Yes. You should be able to see your records in a way that you can understand. Any codes or words you don’t understand should be explained to you. You may want to know about treatment you’ve had, or check that information about you is correct.
It’s your choice whether to look at your health records. You may have to pay to see them. But you will be told about this first. To find out more about seeing your health records, ask to speak to the practice manager.
Who else can see my records?
If your parent or guardian has been given “proxy access” to your online medical records, then this access will be revoked once you reach the age of 16, and you will need to come into the surgery with photo ID if you would like access to Online Services on your own behalf.
Similarly if you have been sharing a mobile phone number or email address, then those details will be removed from your medical record once you are 11 years old. Please make us aware if your number is being shared or if you are unsure what contact details we have for you.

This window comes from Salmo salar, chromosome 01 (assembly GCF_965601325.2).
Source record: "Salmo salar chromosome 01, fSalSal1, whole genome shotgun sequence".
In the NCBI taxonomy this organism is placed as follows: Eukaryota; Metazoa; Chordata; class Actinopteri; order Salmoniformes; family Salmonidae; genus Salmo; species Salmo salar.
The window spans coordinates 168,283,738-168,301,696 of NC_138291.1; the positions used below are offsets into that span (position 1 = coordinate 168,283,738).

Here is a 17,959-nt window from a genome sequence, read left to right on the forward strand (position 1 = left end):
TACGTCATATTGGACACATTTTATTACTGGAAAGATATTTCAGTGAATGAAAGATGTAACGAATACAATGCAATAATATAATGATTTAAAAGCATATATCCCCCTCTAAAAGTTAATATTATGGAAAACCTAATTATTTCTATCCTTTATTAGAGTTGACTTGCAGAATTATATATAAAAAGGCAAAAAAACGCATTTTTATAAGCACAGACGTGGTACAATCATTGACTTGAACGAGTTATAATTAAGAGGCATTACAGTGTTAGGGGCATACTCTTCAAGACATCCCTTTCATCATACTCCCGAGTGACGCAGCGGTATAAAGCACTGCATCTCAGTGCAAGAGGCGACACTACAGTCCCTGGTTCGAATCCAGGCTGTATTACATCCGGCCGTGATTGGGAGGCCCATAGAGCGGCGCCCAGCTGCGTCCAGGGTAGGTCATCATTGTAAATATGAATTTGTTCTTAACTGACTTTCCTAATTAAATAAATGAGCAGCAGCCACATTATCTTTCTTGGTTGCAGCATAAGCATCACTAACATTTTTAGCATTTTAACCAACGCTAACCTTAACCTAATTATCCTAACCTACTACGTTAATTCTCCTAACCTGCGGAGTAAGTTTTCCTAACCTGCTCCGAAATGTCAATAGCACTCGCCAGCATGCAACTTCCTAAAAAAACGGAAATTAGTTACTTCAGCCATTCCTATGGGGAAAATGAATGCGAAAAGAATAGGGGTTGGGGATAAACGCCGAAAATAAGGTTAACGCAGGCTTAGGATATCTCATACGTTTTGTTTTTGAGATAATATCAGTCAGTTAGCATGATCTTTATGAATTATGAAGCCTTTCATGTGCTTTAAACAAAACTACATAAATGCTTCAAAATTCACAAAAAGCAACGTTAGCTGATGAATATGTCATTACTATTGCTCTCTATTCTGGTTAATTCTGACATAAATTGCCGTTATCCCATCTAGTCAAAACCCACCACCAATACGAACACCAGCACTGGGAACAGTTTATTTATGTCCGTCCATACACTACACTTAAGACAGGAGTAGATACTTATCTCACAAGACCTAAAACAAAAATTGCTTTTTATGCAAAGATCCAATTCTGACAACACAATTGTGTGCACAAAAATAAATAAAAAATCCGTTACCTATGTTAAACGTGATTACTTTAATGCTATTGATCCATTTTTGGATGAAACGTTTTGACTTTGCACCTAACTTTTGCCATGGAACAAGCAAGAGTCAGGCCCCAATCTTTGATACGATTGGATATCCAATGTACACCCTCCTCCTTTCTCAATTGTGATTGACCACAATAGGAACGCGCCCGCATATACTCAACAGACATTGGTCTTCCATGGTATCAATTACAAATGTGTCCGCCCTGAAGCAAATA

Sometimes, people who inspect child protection services may ask to look at the records of young people who have been involved with these services. This is to make sure that children are protected from harm. These inspectors must keep your personal information safe and private, unless they think you are in danger.
What if I’m unhappy about how my information has been kept or used?
If you think that what you’ve told a health worker hasn’t been kept private or that something in your health records is wrong, please tell one of the health workers who has been involved in your care, or ask your parent or another adult you trust to do this for you.
If you’re still unhappy, it’s okay to make a complaint. Please ask to speak to the practice manager who will listen to your complaint and guide you through the process.